There are several federal and state laws requiring that employers do not retaliate against employees for engaging in protected activity. For instance, under federal law, Title VII of the Civil Rights Act of 1964 (“Title VII”), which applies to employers with 15 or more employees, and the Age Discrimination in Employment Act, which applies to employers with 20 or more employees, prohibit employers from taking any adverse employment action against an employee who has engaged in protected activity.
For instance, Title VII specifically provides that:
It shall be an unlawful employment practice for an employer to discriminate against any of his employees or applicants for employment . . . because he has opposed any practice made an unlawful employment practice by this subchapter, or because he has made a charge, testified, assisted, or participated in any manner in an investigation, proceeding, or hearing under this subchapter.
42 U.S.C. § 2000e-3(a). To establish a prima facie case of retaliation, an employee or applicant must show that (1) he/she employee engaged in an activity protected under the law; (2) he/she suffered an adverse employment action; and (3) there was a causal connection between the protected activity and the adverse employment action.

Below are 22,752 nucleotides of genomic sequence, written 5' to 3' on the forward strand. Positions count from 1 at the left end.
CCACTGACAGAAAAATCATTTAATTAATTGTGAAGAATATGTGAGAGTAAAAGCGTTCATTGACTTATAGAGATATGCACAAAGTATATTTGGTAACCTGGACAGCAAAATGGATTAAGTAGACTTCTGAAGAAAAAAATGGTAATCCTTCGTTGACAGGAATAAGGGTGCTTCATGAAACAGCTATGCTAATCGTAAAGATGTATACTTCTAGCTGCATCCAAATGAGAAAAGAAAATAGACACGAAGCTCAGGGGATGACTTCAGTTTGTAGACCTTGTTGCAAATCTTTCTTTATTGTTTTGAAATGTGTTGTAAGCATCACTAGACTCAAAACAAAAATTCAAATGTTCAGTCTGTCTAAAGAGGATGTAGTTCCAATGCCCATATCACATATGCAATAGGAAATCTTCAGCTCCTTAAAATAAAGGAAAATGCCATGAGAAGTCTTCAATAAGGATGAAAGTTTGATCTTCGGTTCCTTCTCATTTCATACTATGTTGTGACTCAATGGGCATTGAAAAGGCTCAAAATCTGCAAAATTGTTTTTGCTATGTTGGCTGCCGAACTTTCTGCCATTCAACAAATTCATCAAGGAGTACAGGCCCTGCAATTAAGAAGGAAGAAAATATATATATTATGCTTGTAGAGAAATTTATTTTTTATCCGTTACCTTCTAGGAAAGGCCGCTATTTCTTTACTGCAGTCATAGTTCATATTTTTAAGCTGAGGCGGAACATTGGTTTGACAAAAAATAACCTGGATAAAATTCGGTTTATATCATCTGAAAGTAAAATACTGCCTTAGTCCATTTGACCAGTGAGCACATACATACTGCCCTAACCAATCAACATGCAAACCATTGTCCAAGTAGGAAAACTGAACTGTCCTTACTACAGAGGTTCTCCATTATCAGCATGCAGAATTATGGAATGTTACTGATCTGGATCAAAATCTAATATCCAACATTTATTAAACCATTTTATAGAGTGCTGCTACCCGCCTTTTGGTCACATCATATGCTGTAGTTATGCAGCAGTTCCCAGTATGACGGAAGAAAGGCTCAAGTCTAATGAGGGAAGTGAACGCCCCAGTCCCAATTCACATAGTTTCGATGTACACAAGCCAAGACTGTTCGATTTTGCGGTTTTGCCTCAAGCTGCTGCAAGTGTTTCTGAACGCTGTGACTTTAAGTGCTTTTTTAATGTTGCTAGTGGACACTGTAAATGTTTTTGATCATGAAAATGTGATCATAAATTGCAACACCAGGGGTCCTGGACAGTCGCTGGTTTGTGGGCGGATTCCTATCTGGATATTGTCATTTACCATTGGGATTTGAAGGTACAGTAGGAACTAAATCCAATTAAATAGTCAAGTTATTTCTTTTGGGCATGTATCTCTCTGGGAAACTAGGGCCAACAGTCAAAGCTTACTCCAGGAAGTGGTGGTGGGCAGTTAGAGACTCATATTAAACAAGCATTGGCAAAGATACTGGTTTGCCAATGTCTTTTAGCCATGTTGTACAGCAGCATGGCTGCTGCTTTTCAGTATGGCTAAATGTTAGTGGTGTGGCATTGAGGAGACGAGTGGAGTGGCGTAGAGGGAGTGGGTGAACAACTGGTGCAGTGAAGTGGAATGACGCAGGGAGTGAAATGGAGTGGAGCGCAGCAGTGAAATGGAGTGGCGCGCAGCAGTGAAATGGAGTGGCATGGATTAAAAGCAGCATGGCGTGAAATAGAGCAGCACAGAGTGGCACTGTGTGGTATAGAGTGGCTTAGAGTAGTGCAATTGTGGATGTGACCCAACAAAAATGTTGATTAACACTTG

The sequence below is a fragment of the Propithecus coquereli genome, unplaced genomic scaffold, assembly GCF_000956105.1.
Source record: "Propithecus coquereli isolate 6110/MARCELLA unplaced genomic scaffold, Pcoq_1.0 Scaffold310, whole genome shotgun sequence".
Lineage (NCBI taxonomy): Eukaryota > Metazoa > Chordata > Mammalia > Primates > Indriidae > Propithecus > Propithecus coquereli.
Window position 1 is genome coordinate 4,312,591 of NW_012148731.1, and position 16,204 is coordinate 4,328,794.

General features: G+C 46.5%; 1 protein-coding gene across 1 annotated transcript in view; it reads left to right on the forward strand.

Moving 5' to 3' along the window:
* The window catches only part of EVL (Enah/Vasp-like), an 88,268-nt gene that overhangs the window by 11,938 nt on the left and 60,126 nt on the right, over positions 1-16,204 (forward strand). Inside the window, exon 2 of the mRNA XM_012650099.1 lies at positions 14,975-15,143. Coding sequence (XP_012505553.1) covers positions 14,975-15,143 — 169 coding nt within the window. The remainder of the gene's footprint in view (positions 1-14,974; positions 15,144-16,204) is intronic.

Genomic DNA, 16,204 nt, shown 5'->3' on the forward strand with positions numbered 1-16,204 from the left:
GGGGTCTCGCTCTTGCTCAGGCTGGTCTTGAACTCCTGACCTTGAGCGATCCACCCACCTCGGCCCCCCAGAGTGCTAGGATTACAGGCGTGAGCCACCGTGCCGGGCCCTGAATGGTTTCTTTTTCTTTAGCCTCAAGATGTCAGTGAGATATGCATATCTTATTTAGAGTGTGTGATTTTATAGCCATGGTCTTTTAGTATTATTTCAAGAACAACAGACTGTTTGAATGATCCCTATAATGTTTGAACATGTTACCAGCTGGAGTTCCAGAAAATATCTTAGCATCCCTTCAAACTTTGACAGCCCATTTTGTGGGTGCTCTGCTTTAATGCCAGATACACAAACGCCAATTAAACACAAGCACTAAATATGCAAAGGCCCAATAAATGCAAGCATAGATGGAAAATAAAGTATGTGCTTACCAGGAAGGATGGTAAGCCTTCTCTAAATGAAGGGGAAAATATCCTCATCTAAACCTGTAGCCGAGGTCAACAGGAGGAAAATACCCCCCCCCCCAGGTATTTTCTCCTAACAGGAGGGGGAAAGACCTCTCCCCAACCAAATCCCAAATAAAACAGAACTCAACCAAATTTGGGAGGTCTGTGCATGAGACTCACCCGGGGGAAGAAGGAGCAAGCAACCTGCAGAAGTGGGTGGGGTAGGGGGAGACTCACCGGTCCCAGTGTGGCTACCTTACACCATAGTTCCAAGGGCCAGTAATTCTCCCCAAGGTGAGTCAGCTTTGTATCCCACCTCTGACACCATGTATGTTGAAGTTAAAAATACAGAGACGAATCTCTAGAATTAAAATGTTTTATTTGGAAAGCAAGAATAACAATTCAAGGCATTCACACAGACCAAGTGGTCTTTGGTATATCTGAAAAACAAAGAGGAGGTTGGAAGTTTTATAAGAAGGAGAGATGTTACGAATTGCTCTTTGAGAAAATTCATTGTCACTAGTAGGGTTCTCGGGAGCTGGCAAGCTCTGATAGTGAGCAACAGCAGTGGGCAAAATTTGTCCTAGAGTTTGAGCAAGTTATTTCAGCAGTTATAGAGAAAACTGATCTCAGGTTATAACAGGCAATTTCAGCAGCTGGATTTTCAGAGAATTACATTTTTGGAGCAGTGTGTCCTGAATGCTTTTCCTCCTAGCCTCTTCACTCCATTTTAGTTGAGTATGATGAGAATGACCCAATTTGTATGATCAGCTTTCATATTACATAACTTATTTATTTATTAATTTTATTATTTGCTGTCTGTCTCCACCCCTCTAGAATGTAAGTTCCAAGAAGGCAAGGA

The Equal Employment Opportunity Commission and courts have found that an employee or applicant engages in protected activity when using the employer’s internal reporting mechanism to complain about unlawful employment practices carried out by the employer or its agents. The same is true of informal complaints to a supervisor. See Rollins v. Fla. Dep’t of Law Enf’t, 868 F.2d 397, 400 (11th Cir. 1989).
For example, an internal report of a hostile work environment based on a protected classification (gender, race, etc.) are generally protected, as well as a report alleging retaliation for engaging in earlier protected activity. Other actions opposing discrimination are typically protected as long as the employee or applicant was acting on a reasonable belief that the company was violating an employment law. The employee’s or applicant’s belief must be objectively reasonable in light of the circumstances.
Engaging in activity regarding an employer’s equal opportunity practices, however, does not render an employee immune from discipline or discharge. An employer may discipline or discharge an employee for any reason or no reason at all as long as the decision is not motivated by retaliatory animus.
There are similar protections under Florida state law. For instance, the Florida Civil Rights Act (“FCRA”), which applies to employers with 15 or more employees, offers similar protections to Title VII. When addressing claims under the FCRA, Florida courts follow the analysis under Title VII.
Retaliation claims are very fact specific. Lawyers from BT Law Group have extensive experience advising clients about, and litigating, claims of retaliation. If you believe you have been retaliated against or need advice regarding the investigation or defense of such claims, then contact the attorneys at BT Law Group for a consultation